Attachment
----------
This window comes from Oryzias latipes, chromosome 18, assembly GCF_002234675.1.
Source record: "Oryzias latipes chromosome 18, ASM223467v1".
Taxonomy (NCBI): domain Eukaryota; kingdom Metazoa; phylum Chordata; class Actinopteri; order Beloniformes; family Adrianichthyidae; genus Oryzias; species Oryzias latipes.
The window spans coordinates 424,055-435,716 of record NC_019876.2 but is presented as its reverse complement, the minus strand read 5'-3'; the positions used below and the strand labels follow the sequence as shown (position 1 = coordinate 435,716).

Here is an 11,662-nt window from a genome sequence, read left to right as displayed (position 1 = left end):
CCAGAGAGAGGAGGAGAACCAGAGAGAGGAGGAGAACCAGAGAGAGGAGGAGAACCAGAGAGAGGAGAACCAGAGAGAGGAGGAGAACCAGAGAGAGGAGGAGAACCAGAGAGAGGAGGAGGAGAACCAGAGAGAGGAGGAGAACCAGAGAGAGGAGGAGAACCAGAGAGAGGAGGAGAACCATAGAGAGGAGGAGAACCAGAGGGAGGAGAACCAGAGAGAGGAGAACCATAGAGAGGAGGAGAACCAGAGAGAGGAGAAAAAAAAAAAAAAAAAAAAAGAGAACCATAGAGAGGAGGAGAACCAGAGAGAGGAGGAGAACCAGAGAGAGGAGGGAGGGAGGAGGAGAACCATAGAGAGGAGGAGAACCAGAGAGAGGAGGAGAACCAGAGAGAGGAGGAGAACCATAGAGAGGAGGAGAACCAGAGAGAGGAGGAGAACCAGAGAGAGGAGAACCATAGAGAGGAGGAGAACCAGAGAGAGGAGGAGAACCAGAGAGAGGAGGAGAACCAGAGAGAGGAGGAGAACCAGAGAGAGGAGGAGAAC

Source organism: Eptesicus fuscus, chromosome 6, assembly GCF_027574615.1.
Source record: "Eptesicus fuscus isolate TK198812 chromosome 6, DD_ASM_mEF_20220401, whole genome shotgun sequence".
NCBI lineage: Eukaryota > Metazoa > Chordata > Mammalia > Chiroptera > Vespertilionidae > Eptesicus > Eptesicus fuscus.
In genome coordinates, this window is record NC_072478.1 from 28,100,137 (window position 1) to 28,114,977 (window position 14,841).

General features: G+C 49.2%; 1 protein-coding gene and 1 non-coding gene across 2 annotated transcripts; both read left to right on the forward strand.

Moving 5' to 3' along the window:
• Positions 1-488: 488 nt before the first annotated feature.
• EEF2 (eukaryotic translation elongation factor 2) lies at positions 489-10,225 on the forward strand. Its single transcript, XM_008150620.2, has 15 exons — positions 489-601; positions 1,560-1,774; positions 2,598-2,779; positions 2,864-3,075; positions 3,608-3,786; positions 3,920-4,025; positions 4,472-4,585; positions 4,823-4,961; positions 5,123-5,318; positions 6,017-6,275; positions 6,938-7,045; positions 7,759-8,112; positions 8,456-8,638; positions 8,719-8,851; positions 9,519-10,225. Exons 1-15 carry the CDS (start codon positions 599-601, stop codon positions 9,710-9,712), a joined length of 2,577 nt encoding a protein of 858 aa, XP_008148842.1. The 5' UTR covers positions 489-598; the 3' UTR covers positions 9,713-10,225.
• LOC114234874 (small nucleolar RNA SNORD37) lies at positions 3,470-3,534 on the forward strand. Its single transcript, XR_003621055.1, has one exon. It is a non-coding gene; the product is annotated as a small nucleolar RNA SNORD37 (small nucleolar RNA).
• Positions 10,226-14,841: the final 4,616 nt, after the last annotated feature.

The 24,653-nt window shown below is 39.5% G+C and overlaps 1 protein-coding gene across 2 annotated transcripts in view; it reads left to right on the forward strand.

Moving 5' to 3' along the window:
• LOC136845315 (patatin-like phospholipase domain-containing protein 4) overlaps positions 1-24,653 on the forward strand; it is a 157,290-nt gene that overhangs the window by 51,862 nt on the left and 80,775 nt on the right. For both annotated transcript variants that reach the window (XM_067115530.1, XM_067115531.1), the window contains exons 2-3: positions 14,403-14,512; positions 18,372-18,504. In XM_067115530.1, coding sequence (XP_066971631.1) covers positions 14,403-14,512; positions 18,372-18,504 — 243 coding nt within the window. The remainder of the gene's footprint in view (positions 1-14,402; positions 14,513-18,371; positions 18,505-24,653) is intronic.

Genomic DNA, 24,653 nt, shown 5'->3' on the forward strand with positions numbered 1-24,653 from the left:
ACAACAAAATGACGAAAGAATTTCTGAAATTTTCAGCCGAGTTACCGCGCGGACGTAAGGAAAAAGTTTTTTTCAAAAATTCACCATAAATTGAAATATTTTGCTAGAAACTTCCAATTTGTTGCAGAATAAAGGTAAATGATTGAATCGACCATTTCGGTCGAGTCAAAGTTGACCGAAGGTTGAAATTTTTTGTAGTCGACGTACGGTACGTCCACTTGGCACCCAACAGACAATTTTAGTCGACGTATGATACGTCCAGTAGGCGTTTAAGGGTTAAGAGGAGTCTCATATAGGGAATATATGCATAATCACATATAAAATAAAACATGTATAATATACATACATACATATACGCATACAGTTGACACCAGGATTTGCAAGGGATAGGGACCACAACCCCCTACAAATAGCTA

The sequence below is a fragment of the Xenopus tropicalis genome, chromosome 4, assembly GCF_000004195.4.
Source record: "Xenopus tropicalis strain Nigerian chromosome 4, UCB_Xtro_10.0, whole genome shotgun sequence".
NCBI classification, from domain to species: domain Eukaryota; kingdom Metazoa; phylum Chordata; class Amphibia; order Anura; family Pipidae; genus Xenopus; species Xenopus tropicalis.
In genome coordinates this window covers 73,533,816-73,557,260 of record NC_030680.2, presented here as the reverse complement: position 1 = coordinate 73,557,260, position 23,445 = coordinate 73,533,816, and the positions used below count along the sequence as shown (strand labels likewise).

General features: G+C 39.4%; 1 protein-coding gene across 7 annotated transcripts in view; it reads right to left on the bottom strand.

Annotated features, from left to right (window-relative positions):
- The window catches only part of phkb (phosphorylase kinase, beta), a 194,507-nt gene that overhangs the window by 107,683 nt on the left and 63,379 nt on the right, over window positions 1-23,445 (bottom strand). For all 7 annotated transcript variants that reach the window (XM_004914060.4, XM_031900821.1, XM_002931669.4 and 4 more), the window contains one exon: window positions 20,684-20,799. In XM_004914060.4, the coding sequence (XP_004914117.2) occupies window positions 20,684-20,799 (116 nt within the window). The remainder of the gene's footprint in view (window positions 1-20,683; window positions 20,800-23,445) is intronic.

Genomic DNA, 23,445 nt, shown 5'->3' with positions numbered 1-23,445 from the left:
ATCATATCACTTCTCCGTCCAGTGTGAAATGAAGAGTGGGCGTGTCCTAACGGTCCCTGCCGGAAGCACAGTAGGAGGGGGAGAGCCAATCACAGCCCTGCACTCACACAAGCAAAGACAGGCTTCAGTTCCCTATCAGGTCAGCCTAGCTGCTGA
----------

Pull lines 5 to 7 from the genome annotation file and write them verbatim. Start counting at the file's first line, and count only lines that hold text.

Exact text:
Here is an 11,662-nt window from a genome sequence, read left to right as displayed (position 1 = left end):
CCAGAGAGAGGAGGAGAACCAGAGAGAGGAGGAGAACCAGAGAGAGGAGGAGAACCAGAGAGAGGAGAACCAGAGAGAGGAGGAGAACCAGAGAGAGGAGGAGAACCAGAGAGAGGAGGAGGAGAACCAGAGAGAGGAGGAGAACCAGAGAGAGGAGGAGAACCAGAGAGAGGAGGAGAACCATAGAGAGGAGGAGAACCAGAGGGAGGAGAACCAGAGAGAGGAGAACCATAGAGAGGAGGAGAACCAGAGAGAGGAGAAAAAAAAAAAAAAAAAAAAAGAGAACCATAGAGAGGAGGAGAACCAGAGAGAGGAGGAGAACCAGAGAGAGGAGGGAGGGAGGAGGAGAACCATAGAGAGGAGGAGAACCAGAGAGAGGAGGAGAACCAGAGAGAGGAGGAGAACCATAGAGAGGAGGAGAACCAGAGAGAGGAGGAGAACCAGAGAGAGGAGAACCATAGAGAGGAGGAGAACCAGAGAGAGGAGGAGAACCAGAGAGAGGAGGAGAACCAGAGAGAGGAGGAGAACCAGAGAGAGGAGGAGAAC

Source organism: Eptesicus fuscus, chromosome 6, assembly GCF_027574615.1.